What is Eczema? Mayo Clinic defines Atopic dermatitis or eczema as a condition that makes your skin red and itchy.
When Olivia was born, we had no idea she was allergic to dairy, eggs, walnuts, pecans, almonds, sesame and cashews.
I was a first time mom, concerned that her baby wasn’t drinking enough breast milk. She was born a few weeks early and I think that may have contributed to her not being able to latch on. I tried very hard to breastfeed her, but she just wasn’t interested in feeding from the breasts. The hospital I was in, suggested I give her formula to supplement because we thought maybe she wasn’t eating enough. She drank perfectly from the Similac bottle the hospital provided. I was relieved that the baby was drinking at least from the bottle, but a little frustrated she wasn’t breastfeeding, especially having read so many good things about it. It was the way society portrayed breastfed is best; I was stressed out and felt pressured to keep trying and I did (even though she never stayed on for long to drink enough).
We came home from the hospital and ended up pumping her my breast milk most of the time since she wasn’t taking my breast milk straight from my breast. She drank milk from the bottle like a champ! Within the first month, I noticed she started to get itchy where her cheeks were and she would rub her cheeks or try to itch them even with mittens on until they were red, bumpy and raw. It even started to crack and get crusty; it was heartbreaking to see my daughter like that. Eventually, the rashes stared getting much worse the second month and she was covered in those red, itchy bumps and crusty cuts; she had it all over her face, neck, belly, legs and back. I was so happy I finally got to meet my baby, but felt so sad, frustrated and helpless I couldn’t help her. She never really slept for more than 30 minutes straight. She woke up around the clock either itching or crying because she had tummy problems, which we found out later were also related to what she was allergic to. We used the Windi a lot on her, which we stuck up her butt and the poop squirted or flew out of the other end of the Windi; that product was a lifesaver at times when she was gassy and couldn’t poop out the food she as eating because she as allergic. She itched all throughout the day and we were lucky to find a product made for children with ezcema– super silky (not bad looking), sleeves.They helped immensely to lessen the rawness that rubbing did to her skin. We felt blessed Olivia was such a happy baby, no matter how uncomfortable or itchy she was. She was always filled with smiles.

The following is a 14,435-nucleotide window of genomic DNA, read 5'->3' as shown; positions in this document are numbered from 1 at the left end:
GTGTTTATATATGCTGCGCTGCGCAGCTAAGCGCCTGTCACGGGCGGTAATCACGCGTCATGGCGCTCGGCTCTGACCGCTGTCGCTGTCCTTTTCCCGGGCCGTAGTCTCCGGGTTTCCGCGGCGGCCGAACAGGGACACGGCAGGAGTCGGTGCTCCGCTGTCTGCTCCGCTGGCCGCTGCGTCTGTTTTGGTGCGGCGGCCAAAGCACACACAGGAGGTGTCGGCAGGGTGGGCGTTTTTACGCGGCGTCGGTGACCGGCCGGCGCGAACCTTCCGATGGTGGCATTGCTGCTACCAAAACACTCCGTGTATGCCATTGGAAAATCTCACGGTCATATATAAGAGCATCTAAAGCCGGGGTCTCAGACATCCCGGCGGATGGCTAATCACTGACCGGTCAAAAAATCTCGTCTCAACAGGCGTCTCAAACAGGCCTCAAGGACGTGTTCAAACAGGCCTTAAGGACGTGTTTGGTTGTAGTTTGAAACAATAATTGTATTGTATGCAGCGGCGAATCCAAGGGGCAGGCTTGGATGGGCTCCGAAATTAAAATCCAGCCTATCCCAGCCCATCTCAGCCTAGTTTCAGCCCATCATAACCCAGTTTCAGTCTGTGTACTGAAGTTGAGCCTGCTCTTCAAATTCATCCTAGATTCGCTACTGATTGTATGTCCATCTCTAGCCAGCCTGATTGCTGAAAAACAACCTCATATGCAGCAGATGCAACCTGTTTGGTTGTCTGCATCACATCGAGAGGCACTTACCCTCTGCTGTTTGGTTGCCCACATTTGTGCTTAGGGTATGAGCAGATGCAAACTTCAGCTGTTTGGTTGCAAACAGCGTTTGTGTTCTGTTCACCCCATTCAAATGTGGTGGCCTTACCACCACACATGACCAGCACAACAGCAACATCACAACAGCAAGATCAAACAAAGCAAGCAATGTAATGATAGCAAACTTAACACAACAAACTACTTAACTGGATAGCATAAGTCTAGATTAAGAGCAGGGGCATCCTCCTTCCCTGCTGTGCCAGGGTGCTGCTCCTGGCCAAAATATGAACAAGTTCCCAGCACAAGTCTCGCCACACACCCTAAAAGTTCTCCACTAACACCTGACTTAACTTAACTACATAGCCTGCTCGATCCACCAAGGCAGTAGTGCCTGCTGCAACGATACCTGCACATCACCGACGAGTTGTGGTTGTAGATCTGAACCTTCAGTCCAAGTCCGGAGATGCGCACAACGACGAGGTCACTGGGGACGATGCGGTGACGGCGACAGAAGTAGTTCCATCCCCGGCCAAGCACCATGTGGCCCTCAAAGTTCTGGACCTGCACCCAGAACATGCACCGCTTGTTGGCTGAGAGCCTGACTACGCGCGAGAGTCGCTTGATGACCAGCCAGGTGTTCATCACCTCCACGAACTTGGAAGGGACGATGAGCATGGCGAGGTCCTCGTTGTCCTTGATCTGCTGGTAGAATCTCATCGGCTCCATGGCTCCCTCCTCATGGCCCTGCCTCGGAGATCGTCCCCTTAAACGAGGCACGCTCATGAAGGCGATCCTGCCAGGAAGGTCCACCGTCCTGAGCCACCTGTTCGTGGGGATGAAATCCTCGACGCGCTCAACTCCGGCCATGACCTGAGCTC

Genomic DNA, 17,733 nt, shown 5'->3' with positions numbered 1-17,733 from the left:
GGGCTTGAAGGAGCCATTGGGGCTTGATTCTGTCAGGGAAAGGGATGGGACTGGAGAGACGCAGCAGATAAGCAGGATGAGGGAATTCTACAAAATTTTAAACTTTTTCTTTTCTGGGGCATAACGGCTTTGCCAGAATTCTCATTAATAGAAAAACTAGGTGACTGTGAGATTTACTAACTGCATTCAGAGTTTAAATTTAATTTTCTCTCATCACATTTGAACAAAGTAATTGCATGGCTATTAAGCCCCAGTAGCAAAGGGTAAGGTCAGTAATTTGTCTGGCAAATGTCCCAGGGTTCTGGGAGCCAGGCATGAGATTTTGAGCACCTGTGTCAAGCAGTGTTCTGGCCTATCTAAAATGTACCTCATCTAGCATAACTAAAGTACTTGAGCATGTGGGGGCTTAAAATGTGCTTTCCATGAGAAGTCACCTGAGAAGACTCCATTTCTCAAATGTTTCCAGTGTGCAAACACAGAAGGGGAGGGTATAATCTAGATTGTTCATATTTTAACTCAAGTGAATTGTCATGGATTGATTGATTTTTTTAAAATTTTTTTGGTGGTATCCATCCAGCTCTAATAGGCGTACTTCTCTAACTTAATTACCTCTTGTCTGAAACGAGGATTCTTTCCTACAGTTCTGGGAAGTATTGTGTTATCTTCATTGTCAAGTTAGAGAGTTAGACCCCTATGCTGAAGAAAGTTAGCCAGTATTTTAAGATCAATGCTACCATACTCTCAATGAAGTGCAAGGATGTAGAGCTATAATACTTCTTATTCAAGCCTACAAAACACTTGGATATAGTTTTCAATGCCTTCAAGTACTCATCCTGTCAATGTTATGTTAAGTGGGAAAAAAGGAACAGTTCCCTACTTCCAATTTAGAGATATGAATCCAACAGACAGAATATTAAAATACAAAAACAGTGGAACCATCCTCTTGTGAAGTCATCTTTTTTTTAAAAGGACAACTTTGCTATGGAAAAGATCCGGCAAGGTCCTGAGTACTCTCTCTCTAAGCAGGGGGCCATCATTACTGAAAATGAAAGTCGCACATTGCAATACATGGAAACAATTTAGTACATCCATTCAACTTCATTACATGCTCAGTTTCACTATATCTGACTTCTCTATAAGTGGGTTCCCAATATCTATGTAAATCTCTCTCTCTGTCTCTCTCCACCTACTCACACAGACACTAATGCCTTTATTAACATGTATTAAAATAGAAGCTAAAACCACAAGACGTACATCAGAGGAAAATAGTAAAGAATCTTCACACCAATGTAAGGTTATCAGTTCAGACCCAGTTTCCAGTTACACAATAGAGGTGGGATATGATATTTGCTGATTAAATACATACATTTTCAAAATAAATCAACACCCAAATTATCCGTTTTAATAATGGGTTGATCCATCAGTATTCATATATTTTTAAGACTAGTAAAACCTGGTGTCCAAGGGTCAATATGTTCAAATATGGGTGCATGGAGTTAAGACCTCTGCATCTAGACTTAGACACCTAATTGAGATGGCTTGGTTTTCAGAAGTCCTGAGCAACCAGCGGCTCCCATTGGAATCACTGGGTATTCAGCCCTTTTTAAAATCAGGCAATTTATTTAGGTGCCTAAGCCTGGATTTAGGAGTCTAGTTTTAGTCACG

We took her to the pediatrician who waved it off and just ended up prescribing steroids and telling us that it’s normal and told us that lots of babies have eczema. We were sad and worried that our barely one month old would already have to be put on steroid cream. We were determined to find a way to overcome this hard time and set out to look for another pediatrician for a second opinion. We had a family member who recommended a different pediatrician that they knew had treated a child with severe eczema.
This new pediatrician was astounded at how severe the eczema was; she was red and her skin was inflamed and swollen too. She told my husband and I to try the elimination diet (since whatever she’s allergic to was probably from my breast milk) and told us most likely, the eczema was triggered by food I was eating. She was too young to do a blood test, so I agreed to try the elimination diet. Since Olivia’s eczema was so bad, she had me eliminate lots of items right away. She told us even if I eliminate the items for a week, the allergic things that she invested through my pumped breastmilk can stay in her system for even up to a month or take several months this to get back to normal. I was told to eliminate the following: